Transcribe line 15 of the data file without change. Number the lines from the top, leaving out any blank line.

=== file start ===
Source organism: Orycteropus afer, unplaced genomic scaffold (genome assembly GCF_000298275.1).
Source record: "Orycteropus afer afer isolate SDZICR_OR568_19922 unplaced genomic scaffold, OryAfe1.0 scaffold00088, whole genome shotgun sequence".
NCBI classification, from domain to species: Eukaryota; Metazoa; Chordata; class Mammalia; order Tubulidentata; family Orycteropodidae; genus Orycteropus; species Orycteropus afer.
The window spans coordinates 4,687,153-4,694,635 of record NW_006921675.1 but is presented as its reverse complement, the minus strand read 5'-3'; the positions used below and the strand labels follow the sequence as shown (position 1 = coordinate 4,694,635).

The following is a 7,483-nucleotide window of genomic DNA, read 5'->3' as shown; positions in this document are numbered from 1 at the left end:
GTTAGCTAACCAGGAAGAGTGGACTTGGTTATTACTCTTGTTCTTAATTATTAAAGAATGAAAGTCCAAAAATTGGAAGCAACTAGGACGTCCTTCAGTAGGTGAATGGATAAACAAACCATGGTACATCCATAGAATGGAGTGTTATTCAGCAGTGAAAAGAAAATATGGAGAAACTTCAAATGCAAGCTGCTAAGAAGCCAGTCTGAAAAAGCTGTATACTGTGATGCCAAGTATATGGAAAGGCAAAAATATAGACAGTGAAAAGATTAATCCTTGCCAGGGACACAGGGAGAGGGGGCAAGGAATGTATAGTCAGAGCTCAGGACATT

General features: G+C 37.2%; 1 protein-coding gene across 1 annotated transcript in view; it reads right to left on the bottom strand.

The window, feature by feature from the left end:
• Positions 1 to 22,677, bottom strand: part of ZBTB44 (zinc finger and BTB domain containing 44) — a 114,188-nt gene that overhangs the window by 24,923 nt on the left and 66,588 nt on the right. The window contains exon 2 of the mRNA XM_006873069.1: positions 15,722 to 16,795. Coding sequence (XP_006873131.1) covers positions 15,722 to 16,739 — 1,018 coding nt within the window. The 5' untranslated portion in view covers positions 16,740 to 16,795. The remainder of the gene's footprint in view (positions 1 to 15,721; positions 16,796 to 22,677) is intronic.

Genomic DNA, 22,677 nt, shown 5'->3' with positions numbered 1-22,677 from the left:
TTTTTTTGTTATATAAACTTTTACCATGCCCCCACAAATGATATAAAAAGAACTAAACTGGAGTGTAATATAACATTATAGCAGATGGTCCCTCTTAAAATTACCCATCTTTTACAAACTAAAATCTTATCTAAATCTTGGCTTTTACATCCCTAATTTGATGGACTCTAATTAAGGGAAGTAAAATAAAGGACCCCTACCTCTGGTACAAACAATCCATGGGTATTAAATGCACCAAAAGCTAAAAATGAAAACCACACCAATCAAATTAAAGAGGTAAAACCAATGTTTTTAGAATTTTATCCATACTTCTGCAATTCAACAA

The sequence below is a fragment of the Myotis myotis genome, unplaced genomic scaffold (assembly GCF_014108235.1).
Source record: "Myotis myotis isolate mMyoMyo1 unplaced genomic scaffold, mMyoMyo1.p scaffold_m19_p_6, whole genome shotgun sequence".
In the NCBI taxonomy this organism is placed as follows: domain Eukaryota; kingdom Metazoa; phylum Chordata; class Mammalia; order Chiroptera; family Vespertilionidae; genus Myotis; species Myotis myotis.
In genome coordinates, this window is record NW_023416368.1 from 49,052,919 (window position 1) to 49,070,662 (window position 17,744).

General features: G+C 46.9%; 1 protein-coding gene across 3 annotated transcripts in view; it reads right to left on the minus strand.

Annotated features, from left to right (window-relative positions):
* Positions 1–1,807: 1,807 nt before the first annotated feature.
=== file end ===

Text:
In genome coordinates, this window is record NW_023416368.1 from 49,052,919 (window position 1) to 49,070,662 (window position 17,744).